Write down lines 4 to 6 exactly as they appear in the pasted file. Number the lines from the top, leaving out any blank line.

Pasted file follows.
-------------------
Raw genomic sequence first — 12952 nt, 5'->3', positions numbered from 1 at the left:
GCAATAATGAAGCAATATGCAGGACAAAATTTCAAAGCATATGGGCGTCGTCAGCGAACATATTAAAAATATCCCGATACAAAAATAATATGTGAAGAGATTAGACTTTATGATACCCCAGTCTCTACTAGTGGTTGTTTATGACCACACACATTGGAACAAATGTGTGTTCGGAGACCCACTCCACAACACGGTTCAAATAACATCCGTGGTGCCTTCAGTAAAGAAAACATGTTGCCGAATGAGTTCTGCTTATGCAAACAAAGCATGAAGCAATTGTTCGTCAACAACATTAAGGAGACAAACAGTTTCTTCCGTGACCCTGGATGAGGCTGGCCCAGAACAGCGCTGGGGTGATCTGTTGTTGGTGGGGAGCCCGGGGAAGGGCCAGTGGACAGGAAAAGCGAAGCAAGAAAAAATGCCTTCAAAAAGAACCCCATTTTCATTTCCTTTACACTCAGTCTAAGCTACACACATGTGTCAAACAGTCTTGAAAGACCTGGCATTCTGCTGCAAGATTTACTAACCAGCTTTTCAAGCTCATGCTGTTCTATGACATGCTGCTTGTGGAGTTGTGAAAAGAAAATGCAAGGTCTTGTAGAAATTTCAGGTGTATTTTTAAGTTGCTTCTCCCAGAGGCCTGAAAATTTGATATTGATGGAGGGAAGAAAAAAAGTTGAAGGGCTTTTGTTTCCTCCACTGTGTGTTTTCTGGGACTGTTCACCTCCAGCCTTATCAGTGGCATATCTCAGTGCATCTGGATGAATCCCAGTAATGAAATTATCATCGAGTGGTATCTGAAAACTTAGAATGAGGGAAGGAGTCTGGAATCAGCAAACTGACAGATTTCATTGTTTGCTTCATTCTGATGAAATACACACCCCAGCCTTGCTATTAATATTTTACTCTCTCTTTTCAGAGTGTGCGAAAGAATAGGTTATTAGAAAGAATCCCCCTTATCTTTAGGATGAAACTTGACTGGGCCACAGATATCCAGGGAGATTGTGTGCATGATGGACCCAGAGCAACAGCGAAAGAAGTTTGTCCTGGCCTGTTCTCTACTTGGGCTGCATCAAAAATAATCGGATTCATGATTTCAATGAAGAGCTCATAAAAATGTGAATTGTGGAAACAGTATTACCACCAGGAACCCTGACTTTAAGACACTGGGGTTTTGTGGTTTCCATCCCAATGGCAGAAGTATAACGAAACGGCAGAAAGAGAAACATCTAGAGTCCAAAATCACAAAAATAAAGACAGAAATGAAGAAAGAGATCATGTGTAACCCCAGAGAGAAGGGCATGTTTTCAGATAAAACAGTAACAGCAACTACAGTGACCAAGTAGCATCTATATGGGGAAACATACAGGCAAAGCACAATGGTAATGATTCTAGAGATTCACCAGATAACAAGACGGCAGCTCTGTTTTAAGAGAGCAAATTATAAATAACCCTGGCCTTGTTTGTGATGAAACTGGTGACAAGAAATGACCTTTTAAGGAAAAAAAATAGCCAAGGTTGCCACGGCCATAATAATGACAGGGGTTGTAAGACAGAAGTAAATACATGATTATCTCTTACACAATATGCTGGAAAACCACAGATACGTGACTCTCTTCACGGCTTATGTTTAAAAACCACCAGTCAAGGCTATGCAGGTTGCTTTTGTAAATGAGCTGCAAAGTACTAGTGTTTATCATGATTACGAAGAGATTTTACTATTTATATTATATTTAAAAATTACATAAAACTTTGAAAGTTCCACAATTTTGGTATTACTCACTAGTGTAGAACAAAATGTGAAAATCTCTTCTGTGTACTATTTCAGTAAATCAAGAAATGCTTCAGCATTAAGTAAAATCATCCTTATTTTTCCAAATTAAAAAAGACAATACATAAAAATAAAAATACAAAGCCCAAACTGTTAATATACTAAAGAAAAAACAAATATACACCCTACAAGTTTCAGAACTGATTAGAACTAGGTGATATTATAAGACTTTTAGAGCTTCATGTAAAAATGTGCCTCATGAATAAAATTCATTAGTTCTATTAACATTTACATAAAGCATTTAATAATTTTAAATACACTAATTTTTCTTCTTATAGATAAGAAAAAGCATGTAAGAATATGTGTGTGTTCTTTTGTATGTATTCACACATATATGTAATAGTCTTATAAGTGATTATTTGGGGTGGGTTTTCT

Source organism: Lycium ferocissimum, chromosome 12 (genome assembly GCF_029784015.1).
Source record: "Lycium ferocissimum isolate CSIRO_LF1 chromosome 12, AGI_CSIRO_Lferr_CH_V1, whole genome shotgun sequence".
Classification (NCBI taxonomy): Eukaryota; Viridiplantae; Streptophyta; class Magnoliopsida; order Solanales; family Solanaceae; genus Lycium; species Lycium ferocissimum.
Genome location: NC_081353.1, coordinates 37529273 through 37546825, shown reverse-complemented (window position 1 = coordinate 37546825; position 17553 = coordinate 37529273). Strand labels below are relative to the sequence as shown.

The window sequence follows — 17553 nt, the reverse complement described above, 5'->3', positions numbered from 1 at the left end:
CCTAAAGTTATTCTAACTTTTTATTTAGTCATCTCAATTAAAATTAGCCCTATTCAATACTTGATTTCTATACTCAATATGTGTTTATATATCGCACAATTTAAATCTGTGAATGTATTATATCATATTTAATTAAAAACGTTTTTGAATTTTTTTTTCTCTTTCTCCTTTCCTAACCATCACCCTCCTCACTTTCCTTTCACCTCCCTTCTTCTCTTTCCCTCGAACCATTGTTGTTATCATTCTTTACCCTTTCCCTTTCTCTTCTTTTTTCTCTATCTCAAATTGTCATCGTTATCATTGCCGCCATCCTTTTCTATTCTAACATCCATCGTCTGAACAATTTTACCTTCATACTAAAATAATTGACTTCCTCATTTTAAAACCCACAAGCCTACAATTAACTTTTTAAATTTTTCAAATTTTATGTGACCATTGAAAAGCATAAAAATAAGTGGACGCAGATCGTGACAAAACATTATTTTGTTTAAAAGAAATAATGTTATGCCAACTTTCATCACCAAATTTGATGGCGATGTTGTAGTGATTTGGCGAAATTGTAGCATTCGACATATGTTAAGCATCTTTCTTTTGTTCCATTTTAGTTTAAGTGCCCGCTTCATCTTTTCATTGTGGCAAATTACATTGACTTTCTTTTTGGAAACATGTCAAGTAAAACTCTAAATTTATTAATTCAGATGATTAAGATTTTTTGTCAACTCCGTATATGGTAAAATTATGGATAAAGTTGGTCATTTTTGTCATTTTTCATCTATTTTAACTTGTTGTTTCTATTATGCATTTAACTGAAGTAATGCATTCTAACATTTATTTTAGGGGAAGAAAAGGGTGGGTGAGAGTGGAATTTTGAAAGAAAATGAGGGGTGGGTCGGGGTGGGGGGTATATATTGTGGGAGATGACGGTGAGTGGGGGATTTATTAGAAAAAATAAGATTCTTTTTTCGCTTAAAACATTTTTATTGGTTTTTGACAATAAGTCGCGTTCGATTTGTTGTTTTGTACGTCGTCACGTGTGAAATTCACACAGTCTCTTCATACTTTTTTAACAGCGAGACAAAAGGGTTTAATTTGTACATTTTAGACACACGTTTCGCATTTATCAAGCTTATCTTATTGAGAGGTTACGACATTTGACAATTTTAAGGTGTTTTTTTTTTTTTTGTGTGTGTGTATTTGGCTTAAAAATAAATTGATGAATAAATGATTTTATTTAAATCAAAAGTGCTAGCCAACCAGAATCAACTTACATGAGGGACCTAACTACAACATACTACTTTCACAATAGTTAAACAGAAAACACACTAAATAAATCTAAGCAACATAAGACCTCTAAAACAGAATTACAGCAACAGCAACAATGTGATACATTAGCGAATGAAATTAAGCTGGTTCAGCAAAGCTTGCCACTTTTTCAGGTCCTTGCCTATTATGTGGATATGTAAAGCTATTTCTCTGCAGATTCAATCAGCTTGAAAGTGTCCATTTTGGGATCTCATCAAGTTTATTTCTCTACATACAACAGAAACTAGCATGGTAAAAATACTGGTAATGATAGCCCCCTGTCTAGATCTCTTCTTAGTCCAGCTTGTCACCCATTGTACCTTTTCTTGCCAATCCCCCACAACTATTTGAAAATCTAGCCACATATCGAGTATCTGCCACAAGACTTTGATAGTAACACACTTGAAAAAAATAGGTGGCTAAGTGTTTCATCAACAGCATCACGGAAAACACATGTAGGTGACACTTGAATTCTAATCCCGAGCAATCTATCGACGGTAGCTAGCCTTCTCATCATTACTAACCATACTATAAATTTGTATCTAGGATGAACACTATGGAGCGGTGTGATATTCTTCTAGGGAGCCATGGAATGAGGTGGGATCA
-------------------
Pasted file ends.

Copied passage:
Source record: "Lycium ferocissimum isolate CSIRO_LF1 chromosome 12, AGI_CSIRO_Lferr_CH_V1, whole genome shotgun sequence".
Classification (NCBI taxonomy): Eukaryota; Viridiplantae; Streptophyta; class Magnoliopsida; order Solanales; family Solanaceae; genus Lycium; species Lycium ferocissimum.
Genome location: NC_081353.1, coordinates 37529273 through 37546825, shown reverse-complemented (window position 1 = coordinate 37546825; position 17553 = coordinate 37529273). Strand labels below are relative to the sequence as shown.